LONDON (Reuters) - British tour operator Thomas Cook (TCG.L) expects a surge in bookings to Greece if it leaves the euro zone as holidays to the Mediterranean nation would become better value for hard-pressed travelers.
“If Greece exits (the euro), for the tourism industry it could be very profitable,” interim chief executive Sam Weihagen said after the company posted a steep first-half loss on Thursday.
“Most probably holidays to Greece will be more profitable for holidaymakers than they are today and places like Spain could lose competitiveness,” he told reporters.
The 171-year-old travel group said summer bookings to Greece from Germany were down around 20 percent year-on-year but that bookings from elsewhere to the crisis-hit nation had held up.
Tourism is a vital source of income for Greece, accounting for about a fifth of gross domestic product. The outcome of an election next month will likely decide whether Greece remains in the euro.
Debt-laden Thomas Cook posted a pretax loss of 328.3 million pounds ($510 million) for the six months to the end of March, some 40 percent wider than the loss it reported in the same period a year ago. Its revenues rose 2.4 percent to 3.51 billion pounds.
The company, which had already revealed losses of 263 million pounds for the winter season, secured a 1.4 billion pound ($2.2 billion) rescue package from its lenders earlier this month. It said on Thursday its turnaround plans were making good progress and that bookings had picked up in recent months.
The tour operator has been hit hard by tough trading conditions, especially in Britain where its core customer base of families with young children has been particularly affected by the economic downturn. It has also been hit by unrest in popular destinations such as Egypt, Tunisia and Morocco.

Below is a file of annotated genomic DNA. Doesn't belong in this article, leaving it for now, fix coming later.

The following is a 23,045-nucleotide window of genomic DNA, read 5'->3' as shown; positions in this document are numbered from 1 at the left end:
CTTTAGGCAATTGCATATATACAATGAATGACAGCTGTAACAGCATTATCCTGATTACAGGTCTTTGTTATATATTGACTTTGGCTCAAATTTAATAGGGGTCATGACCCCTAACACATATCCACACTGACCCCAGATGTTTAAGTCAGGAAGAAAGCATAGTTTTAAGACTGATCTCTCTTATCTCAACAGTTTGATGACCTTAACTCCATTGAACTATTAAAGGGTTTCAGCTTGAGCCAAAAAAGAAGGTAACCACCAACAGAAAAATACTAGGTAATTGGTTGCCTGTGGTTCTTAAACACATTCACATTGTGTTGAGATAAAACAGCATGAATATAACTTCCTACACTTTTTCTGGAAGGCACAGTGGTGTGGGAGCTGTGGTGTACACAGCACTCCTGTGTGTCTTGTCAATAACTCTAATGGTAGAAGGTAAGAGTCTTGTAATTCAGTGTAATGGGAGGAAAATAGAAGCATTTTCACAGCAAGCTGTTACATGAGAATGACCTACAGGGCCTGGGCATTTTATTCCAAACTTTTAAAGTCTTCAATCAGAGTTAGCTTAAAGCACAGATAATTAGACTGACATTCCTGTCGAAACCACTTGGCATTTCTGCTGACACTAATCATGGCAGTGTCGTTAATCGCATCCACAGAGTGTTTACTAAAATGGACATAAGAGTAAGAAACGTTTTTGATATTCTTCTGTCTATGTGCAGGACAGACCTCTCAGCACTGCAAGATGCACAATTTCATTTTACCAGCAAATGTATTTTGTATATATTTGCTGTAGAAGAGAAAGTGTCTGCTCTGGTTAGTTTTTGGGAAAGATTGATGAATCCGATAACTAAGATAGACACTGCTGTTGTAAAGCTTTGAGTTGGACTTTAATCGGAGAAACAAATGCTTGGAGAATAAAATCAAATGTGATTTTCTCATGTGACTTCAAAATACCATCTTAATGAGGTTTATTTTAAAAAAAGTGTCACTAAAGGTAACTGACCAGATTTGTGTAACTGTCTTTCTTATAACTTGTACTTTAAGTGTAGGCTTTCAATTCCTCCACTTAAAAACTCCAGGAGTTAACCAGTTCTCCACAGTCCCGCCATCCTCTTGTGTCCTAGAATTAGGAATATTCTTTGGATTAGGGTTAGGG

The world’s oldest travel group continues to expect this year to be challenging given the economic backdrop and difficult trading environment, particularly in North America and France. It said its full-year performance would be dependent on how well it performs in the late bookings market.
Thomas Cook shares, which have lost around 90 percent of their value in the last year, were 11.11 percent down at 18 pence by 0913 GMT, valuing the business at around 170 million pounds.
“Thomas Cook’s results reflect higher seasonal losses from acquisitions and underperforming regions. The future of the group had been questioned in 2011, but we were confident of its survival, hence our ‘buy’,” said Investec analyst James Hollins.
The company said year-on-year UK bookings were up 5 percent over the last four weeks but that demand from British corporate clients for Olympics packages had been weaker than expected.
“UK corporations are less interested in buying our Olympics packages, maybe their profits are stretched or they think they shouldn’t be buying these,” said Weihagen.
“We’re transferring a lot of them to regular customers and there is huge demand.”
Thomas Cook has made a series of disposals in recent months to reduce its 890 million pounds debt. Earlier this week shareholders overwhelmingly backed the disposal of five Spanish hotels and the sale and leaseback of part of its aircraft fleet.
It also sold its Indian business to Fairfax Financial (FFH.TO) for around $150 million this month.
The company, which last week said travel industry outsider Harriet Green would become its new chief executive, said the sales would help it to “re-energize the business and begin to rebuild profitability and reduce debt”.
TUI Travel TT.L, the world’s biggest tour operator, recently predicted a strong performance in the key summer trading period with booking volumes well ahead of last year.
($1 = 0.6438 British pounds)
Editing by Adveith Nair and Hans-Juergen Peters